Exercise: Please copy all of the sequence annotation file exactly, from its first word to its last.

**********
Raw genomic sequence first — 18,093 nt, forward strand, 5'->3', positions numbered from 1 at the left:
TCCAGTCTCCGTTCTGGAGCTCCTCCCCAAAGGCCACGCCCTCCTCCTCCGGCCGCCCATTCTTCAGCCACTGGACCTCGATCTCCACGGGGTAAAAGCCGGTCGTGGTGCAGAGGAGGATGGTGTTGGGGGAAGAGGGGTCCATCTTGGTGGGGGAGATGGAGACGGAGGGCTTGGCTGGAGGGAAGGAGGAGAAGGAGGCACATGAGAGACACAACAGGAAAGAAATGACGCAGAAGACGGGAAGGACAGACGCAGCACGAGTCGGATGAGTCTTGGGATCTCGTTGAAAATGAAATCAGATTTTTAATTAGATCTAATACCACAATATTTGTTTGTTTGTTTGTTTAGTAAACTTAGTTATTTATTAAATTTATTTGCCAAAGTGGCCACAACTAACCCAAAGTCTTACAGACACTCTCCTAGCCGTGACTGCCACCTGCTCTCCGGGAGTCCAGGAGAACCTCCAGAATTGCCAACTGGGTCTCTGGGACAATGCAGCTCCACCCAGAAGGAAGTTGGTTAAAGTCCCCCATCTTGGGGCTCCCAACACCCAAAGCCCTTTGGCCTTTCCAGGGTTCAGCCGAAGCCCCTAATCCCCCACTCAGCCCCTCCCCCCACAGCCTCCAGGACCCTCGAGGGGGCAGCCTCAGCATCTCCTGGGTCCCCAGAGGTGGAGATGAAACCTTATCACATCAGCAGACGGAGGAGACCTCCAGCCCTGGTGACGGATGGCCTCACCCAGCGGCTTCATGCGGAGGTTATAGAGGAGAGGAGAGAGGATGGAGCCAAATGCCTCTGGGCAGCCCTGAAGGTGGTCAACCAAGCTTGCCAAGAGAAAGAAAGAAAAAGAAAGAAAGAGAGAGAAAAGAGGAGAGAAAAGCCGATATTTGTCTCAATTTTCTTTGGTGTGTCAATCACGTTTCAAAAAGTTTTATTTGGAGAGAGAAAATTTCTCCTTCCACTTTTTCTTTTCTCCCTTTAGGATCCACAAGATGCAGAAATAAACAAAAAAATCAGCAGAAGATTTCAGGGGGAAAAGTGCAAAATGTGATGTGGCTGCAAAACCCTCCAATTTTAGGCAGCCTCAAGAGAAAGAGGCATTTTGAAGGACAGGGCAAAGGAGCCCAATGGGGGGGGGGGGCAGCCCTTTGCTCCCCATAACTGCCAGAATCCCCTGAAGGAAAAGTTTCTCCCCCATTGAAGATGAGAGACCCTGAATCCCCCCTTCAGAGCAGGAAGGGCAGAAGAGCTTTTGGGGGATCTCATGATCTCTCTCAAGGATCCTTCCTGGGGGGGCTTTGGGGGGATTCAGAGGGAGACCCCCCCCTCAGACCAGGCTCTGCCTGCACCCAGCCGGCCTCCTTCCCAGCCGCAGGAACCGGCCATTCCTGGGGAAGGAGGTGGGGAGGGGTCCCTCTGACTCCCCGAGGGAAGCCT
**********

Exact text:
Raw genomic sequence first — 18,093 nt, forward strand, 5'->3', positions numbered from 1 at the left:
TCCAGTCTCCGTTCTGGAGCTCCTCCCCAAAGGCCACGCCCTCCTCCTCCGGCCGCCCATTCTTCAGCCACTGGACCTCGATCTCCACGGGGTAAAAGCCGGTCGTGGTGCAGAGGAGGATGGTGTTGGGGGAAGAGGGGTCCATCTTGGTGGGGGAGATGGAGACGGAGGGCTTGGCTGGAGGGAAGGAGGAGAAGGAGGCACATGAGAGACACAACAGGAAAGAAATGACGCAGAAGACGGGAAGGACAGACGCAGCACGAGTCGGATGAGTCTTGGGATCTCGTTGAAAATGAAATCAGATTTTTAATTAGATCTAATACCACAATATTTGTTTGTTTGTTTGTTTAGTAAACTTAGTTATTTATTAAATTTATTTGCCAAAGTGGCCACAACTAACCCAAAGTCTTACAGACACTCTCCTAGCCGTGACTGCCACCTGCTCTCCGGGAGTCCAGGAGAACCTCCAGAATTGCCAACTGGGTCTCTGGGACAATGCAGCTCCACCCAGAAGGAAGTTGGTTAAAGTCCCCCATCTTGGGGCTCCCAACACCCAAAGCCCTTTGGCCTTTCCAGGGTTCAGCCGAAGCCCCTAATCCCCCACTCAGCCCCTCCCCCCACAGCCTCCAGGACCCTCGAGGGGGCAGCCTCAGCATCTCCTGGGTCCCCAGAGGTGGAGATGAAACCTTATCACATCAGCAGACGGAGGAGACCTCCAGCCCTGGTGACGGATGGCCTCACCCAGCGGCTTCATGCGGAGGTTATAGAGGAGAGGAGAGAGGATGGAGCCAAATGCCTCTGGGCAGCCCTGAAGGTGGTCAACCAAGCTTGCCAAGAGAAAGAAAGAAAAAGAAAGAAAGAGAGAGAAAAGAGGAGAGAAAAGCCGATATTTGTCTCAATTTTCTTTGGTGTGTCAATCACGTTTCAAAAAGTTTTATTTGGAGAGAGAAAATTTCTCCTTCCACTTTTTCTTTTCTCCCTTTAGGATCCACAAGATGCAGAAATAAACAAAAAAATCAGCAGAAGATTTCAGGGGGAAAAGTGCAAAATGTGATGTGGCTGCAAAACCCTCCAATTTTAGGCAGCCTCAAGAGAAAGAGGCATTTTGAAGGACAGGGCAAAGGAGCCCAATGGGGGGGGGGGGCAGCCCTTTGCTCCCCATAACTGCCAGAATCCCCTGAAGGAAAAGTTTCTCCCCCATTGAAGATGAGAGACCCTGAATCCCCCCTTCAGAGCAGGAAGGGCAGAAGAGCTTTTGGGGGATCTCATGATCTCTCTCAAGGATCCTTCCTGGGGGGGCTTTGGGGGGATTCAGAGGGAGACCCCCCCCTCAGACCAGGCTCTGCCTGCACCCAGCCGGCCTCCTTCCCAGCCGCAGGAACCGGCCATTCCTGGGGAAGGAGGTGGGGAGGGGTCCCTCTGACTCCCCGAGGGAAGCCT